Thinking of ‘Borrowing’?

There are always a few misguided souls who think they can copy our products and then sell them themselves.

The trouble is that every copy they turn out makes it that much more likely we’ll hear about it, which makes it that much easier for us to track them down. Every once in awhile we do hear about someone trying to make a buck on our work. We post a hefty reward. Sooner or later we get a name. And then it’s over.

We’ve caught two such persons in the last few years. One settled immediately after being subpoenaed. The other waited until our attorney met them on the steps to the courthouse, on their way to the civil trial. They settled before court was in session.

We make every effort to never, ever step on anyone’s Copyright. We produce all text from scratch, and almost all images from scratch. And if we ever did inadvertently tread on someone’s Copyright, we’d apologize profusely; we’d apologize publicly; we’d offer them our first-born—and we’d kill ourselves in some unbelievably painful and messy fashion directly thereafter, just to show them how sorry we were..

We keep our prices as low as we can possibly keep them. Our prices are purposely designed to be so low that there will be NO excuse for ANYONE to steal our work. Even if someone only makes minimum wage, it will cost them more in time to steal our work, than to simply buy it. If they do swipe it, they’re not only guilty of theft, they’re guilty of stupidity.

Copyright Violators will be (and have been) aggressively prosecuted and sued for recompensation.

More About Copyright:
(Kudos to the sender)

What is a Copyright? A copyright protects original work of authorship such as a picture, drawing, graphics, software program, written work, sculpture, song, or photograph. Copyright law prevents you from copying another’s copyrighted work for any purpose, making things based on the copyrighted work, distributing copies of the copyrighted work, publicly performing the copyrighted work, displaying the copyrighted work, and in the case of sound recordings, transmitting the recording over the internet or in another media. In a nutshell, copyright law protects the expression of one’s idea.

What is a Trademark? A trademark is a word, name, symbol or other device that identifies the goods or services of a given person or company and distinguishes them from the goods or services of other persons or companies. Trademark law prevents you from using another’s trademark (such as the name of a musical group or artist) on your merchandise, because such use will cause consumers to believe that the trademark owner has made, approved of, or endorsed your merchandise. In short, a trademark is someone’s brand.

What is Right of Publicity? The Right of Publicity makes it unlawful to use another’s identity for commercial advantage without permission. A person’s “identity” includes, for example, his look, voice, name, nickname, professional name, and other distinctive characteristics. For example, the Right of Publicity prohibits you using the picture of a celebrity without authorization on your merchandise.

Frequently Asked Questions  If it does not have a copyright notice, it is ok to use. NOT REALLY. Almost all works are protected by copyright, even if they do not have a copyright notice. Therefore, you should assume that you need to obtain permission to use any material that you did not create.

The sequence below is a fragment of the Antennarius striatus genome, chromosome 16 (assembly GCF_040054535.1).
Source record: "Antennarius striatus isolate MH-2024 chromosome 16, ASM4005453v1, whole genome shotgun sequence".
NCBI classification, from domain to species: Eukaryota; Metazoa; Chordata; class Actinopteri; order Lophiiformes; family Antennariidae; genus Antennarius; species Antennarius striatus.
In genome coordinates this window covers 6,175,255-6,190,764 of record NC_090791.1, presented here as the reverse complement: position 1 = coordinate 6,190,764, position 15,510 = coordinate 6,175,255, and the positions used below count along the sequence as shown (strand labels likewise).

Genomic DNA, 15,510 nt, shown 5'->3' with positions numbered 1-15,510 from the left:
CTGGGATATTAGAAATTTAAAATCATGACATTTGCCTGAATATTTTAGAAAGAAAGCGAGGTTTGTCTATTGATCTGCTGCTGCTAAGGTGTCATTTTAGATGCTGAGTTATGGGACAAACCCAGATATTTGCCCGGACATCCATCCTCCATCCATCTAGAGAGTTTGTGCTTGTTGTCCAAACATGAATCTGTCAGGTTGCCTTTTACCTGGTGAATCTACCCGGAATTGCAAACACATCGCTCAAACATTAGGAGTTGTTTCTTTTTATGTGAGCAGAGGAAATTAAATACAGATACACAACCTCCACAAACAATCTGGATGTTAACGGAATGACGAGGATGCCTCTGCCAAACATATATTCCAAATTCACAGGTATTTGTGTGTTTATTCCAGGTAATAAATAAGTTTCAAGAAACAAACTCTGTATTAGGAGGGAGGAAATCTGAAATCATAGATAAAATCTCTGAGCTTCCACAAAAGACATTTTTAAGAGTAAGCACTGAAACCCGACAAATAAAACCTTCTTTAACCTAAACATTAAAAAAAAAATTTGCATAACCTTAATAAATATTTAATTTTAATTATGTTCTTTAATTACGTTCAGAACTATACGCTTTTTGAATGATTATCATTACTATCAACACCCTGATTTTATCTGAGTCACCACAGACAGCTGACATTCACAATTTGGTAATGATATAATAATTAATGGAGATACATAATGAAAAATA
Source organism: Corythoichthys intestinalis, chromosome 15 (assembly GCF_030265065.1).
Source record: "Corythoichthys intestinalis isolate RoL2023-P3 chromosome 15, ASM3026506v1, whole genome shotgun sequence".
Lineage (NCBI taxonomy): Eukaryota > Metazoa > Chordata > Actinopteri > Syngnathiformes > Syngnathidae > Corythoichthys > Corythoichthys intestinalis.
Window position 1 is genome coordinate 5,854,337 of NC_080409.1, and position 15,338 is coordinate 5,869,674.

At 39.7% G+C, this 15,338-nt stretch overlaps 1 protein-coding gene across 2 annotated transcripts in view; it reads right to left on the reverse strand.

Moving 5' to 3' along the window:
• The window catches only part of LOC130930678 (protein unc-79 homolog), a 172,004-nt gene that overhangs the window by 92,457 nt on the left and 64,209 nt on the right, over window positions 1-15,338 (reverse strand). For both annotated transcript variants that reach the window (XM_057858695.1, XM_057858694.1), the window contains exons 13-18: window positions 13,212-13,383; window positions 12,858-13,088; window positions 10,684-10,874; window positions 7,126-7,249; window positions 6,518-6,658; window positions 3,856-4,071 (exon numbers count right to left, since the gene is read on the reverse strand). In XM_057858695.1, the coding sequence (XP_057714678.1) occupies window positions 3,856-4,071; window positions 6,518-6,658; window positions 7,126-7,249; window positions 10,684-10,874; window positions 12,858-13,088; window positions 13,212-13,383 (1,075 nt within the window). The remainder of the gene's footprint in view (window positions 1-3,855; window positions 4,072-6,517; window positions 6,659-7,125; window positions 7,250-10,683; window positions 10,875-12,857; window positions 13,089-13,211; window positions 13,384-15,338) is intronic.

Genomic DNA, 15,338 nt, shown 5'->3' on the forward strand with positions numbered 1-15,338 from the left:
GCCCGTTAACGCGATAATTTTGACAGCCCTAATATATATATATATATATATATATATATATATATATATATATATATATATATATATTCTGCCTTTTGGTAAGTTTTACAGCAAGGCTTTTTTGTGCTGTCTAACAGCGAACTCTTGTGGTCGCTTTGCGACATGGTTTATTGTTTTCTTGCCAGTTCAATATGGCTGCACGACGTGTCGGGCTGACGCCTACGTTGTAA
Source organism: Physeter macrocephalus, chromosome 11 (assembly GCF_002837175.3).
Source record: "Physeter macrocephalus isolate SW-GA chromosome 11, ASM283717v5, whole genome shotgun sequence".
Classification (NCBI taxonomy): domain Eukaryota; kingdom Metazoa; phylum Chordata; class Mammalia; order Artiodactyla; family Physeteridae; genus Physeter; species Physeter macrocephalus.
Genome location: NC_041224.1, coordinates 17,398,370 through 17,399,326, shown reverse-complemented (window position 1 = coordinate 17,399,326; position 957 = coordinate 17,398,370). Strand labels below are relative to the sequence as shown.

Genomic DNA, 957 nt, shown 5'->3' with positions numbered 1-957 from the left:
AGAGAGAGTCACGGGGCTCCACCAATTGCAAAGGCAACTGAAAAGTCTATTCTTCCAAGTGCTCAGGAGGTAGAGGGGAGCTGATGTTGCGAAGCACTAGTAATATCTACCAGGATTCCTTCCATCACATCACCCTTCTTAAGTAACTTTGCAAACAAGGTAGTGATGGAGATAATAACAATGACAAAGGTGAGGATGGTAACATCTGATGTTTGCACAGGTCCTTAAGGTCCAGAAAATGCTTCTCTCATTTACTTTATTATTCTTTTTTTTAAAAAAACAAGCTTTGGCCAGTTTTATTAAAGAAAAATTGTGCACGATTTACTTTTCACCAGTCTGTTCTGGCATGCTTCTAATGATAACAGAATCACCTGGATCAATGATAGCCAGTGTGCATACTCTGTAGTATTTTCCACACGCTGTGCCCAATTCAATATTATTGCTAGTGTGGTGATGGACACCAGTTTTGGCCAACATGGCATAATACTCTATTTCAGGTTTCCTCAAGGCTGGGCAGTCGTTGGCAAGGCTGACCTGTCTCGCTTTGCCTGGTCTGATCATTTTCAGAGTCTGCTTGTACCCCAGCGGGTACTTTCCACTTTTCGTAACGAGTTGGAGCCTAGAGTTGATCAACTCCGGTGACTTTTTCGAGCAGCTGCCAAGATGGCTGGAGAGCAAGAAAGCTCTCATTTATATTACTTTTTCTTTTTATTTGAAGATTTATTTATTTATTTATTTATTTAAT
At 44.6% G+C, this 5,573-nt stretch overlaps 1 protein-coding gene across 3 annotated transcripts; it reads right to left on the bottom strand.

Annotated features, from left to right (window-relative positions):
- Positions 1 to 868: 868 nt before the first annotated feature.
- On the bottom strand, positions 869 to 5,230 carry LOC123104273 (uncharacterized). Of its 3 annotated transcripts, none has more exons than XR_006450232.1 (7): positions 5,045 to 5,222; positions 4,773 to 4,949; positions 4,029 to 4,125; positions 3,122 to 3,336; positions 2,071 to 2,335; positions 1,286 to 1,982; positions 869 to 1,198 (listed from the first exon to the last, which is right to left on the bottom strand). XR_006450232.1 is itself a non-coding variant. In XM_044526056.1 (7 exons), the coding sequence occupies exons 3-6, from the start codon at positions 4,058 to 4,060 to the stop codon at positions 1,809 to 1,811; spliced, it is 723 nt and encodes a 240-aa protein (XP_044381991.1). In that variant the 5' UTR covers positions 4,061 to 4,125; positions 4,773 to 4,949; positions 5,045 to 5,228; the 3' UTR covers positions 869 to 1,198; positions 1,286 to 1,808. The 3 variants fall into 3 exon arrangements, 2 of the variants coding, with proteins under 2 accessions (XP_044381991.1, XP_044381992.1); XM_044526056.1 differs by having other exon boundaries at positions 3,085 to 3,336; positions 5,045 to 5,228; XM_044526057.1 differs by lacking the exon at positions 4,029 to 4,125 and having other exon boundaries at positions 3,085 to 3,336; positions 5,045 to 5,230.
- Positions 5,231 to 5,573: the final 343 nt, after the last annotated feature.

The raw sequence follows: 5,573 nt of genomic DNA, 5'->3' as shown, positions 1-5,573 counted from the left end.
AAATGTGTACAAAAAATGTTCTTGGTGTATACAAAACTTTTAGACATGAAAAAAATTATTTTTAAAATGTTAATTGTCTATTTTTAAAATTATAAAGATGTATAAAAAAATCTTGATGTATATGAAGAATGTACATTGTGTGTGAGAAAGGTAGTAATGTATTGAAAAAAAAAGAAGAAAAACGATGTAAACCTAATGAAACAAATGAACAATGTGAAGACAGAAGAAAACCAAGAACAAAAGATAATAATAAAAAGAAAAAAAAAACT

It’s on the internet, so it is ok to use it. FALSE. Simply because an image is found on the Net does not mean that it is in the public domain. Unless the author of the work has explicitly stated that his work is “public domain” or that the copyright has expired because the work is very old, then you must assume it is not. Further, a person who posts an image on the Net and claims that you are free to use may not have had the right to post the image in the first place. Thus, your use of the image may violate the rights of the actual copyright owner.

It is Fair Use. PROBABLY NOT. Fair use of a work for the purposes of merchandise sale is treated very differently than for informative purposes or for commentary. In general, a claim of fair use of a work when it is used on merchandise [may] not hold up in court, especially if the merchandise is sold for profit.

I took the photo, so I can use it however I want. NOT EXACTLY. Simply taking a photo of a person, company, band, logo or the like does not afford you the right to sell merchandise featuring that photograph.

I based my artwork on the artwork of a third party, so that is ok. FALSE. Works that are derived from a previous work of another violate the rights of the owner of the previous work. Therefore, if you are creating an image that is based on the work of someone else, you need to obtain permission from the original creator prior to your use of your work.

It’s parody, so it is ok. FALSE. Parody used for informative purposes is treated very differently from parody used for the sale of merchandise. Parody as a defense to infringement claims based on merchandise sale [may] not hold up in court.

The First Amendment protects my freedom of speech, so I can use whatever images I want. FALSE. Freedom of speech is a constitutional protection that guarantees that the government will not oppress your right to self-expression. It does not give you the right to use intellectual property of another to sell or distribute merchandise.

Sources for Information

For additional information on Copyrights, please visit the United States Copyright Office Library of Congress at For additional information on Trademarks, please visit the United States Patent and Trademark Office at For general questions about Intellectual Property Rights (copyrights/trademarks), please visit the Nolo Law Center at